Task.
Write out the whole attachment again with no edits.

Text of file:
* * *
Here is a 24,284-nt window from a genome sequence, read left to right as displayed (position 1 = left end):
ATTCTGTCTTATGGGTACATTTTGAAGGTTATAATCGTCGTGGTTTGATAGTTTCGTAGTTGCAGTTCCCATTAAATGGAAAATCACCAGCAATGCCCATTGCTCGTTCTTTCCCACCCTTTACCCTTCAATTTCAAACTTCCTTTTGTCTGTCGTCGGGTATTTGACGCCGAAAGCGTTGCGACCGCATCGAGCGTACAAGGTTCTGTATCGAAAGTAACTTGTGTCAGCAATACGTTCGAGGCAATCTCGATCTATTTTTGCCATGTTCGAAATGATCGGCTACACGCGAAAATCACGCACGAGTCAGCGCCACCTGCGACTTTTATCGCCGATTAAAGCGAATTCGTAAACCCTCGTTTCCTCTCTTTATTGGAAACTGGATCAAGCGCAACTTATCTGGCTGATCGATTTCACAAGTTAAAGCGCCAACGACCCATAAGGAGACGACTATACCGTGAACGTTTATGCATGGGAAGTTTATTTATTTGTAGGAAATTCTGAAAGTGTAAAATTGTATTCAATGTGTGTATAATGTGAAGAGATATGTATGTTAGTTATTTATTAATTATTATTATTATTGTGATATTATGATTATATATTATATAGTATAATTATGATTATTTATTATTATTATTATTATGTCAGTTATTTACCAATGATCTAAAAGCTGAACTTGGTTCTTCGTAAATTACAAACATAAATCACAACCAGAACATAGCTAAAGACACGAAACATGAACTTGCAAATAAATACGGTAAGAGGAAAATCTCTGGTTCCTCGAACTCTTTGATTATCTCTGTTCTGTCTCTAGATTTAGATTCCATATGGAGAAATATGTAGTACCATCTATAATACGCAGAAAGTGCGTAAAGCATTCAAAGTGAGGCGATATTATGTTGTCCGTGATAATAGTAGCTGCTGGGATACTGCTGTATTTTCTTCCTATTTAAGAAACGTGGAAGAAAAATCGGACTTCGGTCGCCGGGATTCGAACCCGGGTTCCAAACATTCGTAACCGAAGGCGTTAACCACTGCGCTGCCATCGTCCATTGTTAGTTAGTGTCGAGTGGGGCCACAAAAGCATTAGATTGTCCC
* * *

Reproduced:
Here is a 24,284-nt window from a genome sequence, read left to right as displayed (position 1 = left end):
ATTCTGTCTTATGGGTACATTTTGAAGGTTATAATCGTCGTGGTTTGATAGTTTCGTAGTTGCAGTTCCCATTAAATGGAAAATCACCAGCAATGCCCATTGCTCGTTCTTTCCCACCCTTTACCCTTCAATTTCAAACTTCCTTTTGTCTGTCGTCGGGTATTTGACGCCGAAAGCGTTGCGACCGCATCGAGCGTACAAGGTTCTGTATCGAAAGTAACTTGTGTCAGCAATACGTTCGAGGCAATCTCGATCTATTTTTGCCATGTTCGAAATGATCGGCTACACGCGAAAATCACGCACGAGTCAGCGCCACCTGCGACTTTTATCGCCGATTAAAGCGAATTCGTAAACCCTCGTTTCCTCTCTTTATTGGAAACTGGATCAAGCGCAACTTATCTGGCTGATCGATTTCACAAGTTAAAGCGCCAACGACCCATAAGGAGACGACTATACCGTGAACGTTTATGCATGGGAAGTTTATTTATTTGTAGGAAATTCTGAAAGTGTAAAATTGTATTCAATGTGTGTATAATGTGAAGAGATATGTATGTTAGTTATTTATTAATTATTATTATTATTGTGATATTATGATTATATATTATATAGTATAATTATGATTATTTATTATTATTATTATTATGTCAGTTATTTACCAATGATCTAAAAGCTGAACTTGGTTCTTCGTAAATTACAAACATAAATCACAACCAGAACATAGCTAAAGACACGAAACATGAACTTGCAAATAAATACGGTAAGAGGAAAATCTCTGGTTCCTCGAACTCTTTGATTATCTCTGTTCTGTCTCTAGATTTAGATTCCATATGGAGAAATATGTAGTACCATCTATAATACGCAGAAAGTGCGTAAAGCATTCAAAGTGAGGCGATATTATGTTGTCCGTGATAATAGTAGCTGCTGGGATACTGCTGTATTTTCTTCCTATTTAAGAAACGTGGAAGAAAAATCGGACTTCGGTCGCCGGGATTCGAACCCGGGTTCCAAACATTCGTAACCGAAGGCGTTAACCACTGCGCTGCCATCGTCCATTGTTAGTTAGTGTCGAGTGGGGCCACAAAAGCATTAGATTGTCCC